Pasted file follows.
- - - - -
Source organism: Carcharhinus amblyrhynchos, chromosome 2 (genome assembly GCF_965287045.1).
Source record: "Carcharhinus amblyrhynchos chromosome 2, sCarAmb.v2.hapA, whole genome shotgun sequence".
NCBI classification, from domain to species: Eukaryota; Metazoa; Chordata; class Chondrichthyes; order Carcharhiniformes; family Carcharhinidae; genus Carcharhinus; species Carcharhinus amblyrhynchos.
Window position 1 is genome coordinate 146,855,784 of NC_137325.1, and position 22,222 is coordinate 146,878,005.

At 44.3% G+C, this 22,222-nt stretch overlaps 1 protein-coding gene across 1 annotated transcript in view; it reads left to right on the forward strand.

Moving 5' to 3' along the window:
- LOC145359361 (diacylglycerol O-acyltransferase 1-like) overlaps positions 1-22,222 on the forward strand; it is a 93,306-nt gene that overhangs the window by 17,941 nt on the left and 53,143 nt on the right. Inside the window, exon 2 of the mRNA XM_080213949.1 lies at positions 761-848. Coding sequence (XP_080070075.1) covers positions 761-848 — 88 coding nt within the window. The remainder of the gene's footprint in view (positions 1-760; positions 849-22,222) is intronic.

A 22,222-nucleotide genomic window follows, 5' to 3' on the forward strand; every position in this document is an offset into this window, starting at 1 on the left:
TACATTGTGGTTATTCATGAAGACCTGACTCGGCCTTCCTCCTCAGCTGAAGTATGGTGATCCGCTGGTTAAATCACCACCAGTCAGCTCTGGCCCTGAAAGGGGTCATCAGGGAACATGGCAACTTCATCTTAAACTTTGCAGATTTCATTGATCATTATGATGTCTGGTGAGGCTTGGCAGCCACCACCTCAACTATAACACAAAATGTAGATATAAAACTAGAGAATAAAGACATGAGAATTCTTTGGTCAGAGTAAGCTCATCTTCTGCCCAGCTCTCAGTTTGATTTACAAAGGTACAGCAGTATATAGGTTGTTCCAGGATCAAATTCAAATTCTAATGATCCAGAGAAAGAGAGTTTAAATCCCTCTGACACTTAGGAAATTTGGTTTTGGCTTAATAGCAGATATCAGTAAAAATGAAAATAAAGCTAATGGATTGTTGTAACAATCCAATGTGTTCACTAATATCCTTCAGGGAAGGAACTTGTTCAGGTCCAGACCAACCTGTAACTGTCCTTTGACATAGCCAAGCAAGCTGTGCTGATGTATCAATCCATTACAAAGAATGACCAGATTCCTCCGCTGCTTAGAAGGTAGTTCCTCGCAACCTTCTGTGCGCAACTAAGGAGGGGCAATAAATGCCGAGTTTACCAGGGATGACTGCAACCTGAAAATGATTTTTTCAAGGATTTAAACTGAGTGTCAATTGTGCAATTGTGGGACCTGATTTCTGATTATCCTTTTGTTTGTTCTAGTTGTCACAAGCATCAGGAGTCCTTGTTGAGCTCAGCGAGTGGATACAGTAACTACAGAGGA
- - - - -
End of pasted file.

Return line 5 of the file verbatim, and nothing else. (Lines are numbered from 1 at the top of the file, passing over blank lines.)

At 44.3% G+C, this 22,222-nt stretch overlaps 1 protein-coding gene across 1 annotated transcript in view; it reads left to right on the forward strand.